SO insulted its own intelligence when it chose to pretend that it had done a good job with Microsoft OOXML . People inside ISO and people who participated have already admitted that Microsoft abused the rules, but such people are either ignored, gagged, or have already left in protest or fear. It is very embarrassing.
In Switzerland, for instance, having witnessed the abuse a year ago, one man decided to create OpenISO (also mentioned in [1, 2, 3, 4, 5, 6, 7, 8, 9, 10, 11]). The name quite obviously implies that ISO is not open. It implies that a replacement was desperately needed.
Now it goes further. Watch this timely pointer.
Of course, ISO’s officials attitude to recommend a straight dismissal isn’t helping the matter either. Although they are definitely being consistent I’m afraid in this case they are just being consistently wrong. They remind me of these abusive governments that spend their time trying to shush the opposition rather than understand it. They should know better though.
History is full of governments that were thrown out by oppressed people. If ISO and IEC officials think they are somewhat shielded from this kind of trouble they need to think again.
Here is the main proposal of interest. where you will find another recommendation of a replacement to ISO.
ISO/IEC and OOXML: The judge, the jury and the hangman
Those who have been following the OOXML issue would have noted that India was among the four countries that had appealed against the ISO/IEC approval of OOXML. The next step in this drama (charade?) is that the heads of ISO and IEC have replied to the four countries. The replies essentially dismiss the claims made by the four countries with studied nonchalance. I am not surprised. After all, if I was asked to pass judgment on my own goofups, I am not likely to hang myself. Enough has been said on how Microsoft has compromised ISO on this blog and others and I will not add to this.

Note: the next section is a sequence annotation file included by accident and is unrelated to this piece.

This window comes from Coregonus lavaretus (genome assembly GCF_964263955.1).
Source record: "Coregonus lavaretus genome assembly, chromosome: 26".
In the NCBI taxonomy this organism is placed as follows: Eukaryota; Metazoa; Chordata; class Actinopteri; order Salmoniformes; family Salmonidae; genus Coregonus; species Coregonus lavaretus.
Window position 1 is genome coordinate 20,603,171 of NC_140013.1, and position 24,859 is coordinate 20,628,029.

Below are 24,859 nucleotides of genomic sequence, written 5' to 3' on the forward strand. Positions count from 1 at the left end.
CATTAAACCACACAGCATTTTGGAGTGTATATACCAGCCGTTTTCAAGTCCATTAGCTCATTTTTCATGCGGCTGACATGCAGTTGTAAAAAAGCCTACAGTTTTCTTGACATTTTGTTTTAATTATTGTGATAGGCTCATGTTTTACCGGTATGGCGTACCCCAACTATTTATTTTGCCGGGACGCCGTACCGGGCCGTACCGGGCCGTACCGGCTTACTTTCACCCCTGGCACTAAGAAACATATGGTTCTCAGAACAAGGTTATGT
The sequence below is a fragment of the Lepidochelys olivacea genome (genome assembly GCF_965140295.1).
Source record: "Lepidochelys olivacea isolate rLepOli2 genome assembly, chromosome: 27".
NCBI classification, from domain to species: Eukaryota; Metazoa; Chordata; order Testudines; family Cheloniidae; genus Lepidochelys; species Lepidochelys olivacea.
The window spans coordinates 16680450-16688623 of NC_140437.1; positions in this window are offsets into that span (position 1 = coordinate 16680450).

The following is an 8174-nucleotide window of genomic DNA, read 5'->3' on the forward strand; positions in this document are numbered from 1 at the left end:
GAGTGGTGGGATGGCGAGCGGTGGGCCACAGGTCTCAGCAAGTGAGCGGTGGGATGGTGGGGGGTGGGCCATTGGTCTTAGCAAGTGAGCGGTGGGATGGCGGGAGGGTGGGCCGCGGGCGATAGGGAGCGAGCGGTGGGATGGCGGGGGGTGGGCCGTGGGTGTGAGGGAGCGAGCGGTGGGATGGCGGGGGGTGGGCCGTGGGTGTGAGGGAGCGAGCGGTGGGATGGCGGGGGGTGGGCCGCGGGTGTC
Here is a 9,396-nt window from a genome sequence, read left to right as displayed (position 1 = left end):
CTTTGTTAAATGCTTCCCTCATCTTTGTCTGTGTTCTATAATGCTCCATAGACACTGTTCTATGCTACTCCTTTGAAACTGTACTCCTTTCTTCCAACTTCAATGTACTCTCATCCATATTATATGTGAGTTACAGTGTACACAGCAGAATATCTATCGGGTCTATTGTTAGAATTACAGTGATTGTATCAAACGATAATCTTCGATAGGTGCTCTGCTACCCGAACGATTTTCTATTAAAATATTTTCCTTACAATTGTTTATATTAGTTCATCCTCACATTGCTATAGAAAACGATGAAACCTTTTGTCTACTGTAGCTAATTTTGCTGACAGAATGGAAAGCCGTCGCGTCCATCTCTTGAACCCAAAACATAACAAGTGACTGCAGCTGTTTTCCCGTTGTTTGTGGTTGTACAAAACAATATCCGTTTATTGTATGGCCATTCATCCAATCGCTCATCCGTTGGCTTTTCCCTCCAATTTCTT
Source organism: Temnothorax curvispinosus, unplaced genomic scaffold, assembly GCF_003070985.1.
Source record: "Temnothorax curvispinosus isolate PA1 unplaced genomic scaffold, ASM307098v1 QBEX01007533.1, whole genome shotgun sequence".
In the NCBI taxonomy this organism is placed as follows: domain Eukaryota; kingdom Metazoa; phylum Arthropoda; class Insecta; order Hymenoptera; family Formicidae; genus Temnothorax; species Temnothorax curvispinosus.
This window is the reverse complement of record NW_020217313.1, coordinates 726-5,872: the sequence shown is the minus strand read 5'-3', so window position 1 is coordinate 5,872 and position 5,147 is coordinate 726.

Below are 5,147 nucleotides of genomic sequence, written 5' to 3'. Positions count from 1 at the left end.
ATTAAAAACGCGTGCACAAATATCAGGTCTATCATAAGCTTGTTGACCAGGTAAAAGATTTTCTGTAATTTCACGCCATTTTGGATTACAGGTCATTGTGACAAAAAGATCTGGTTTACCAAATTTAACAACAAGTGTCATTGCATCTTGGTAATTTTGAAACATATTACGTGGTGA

We Indians have had enough of the East India Companies looting our country, and leaving a trail of bloodshed, poverty and famine behind. We have had enough of India being a soft state. If these companies want to sell in India, they better follow Indian rules and obey Indian laws and stop acting against the interests of the people of India. If you think those are harsh words, I’d recommend reading Prof.DB Phatak’s blog and his detailed commentary on Microsoft’s activities around OOXML. As they say, there is no smoke without fire and if a respected professor like Prof.Phatak is so furious, imagine what caused it.
For those who are unfamiliar with the ordeals of Professor Phatak, start here. Microsoft may have gone as far as bribing charities (circumstantial evidence); shortly after the fiasco had surfaced, the MD of Microsoft India ran away. Several sources suggested a connection between the two events.
Former Microsoft consultant Rick Jelliffe has posted his own particular brand of science fiction/fantasy, this time in his favorite subgenre, a parody of a drug-induced psychosis, where after uneasy slumber Rick awakes in some alternate parallel universe and finds that JTC1/SC34 is open and transparent and OASIS is closed, and decides to write a rambling blog post about it.
Watch the first comment, which we wrote about here. Does Microsoft wish to ruin ODF using a Microsoft-influenced ISO? Groklaw sure supports this assertion.
That said, the new suite claims to be ahead of Office 2007 in one more specific respect. According to Interfax, EIOffice 2009 is compatible with ODF as well as OOXML files. (Details on how difficult that might have been to achieve can be found here).
While Evermore may not cost Microsoft many sales in the West, it could prove to be a formidable opponent in what I expect will soon be the largest market for software in the world – China, with its 1.3 billion people. China is determined to promote its own software industry, and Evermore also will have a distinct price advantage, at least relative to Microsoft’s standard list prices. The top edition of EIOffice 2009 will sell for RMB 1,198 ($174.92), as compared to the RMB 4,902 ($717.83) price in China for Microsoft’s professional Office 2007 edition.
“I have lost my sleep and peace of mind for last two months over these distasteful activities by Microsoft.”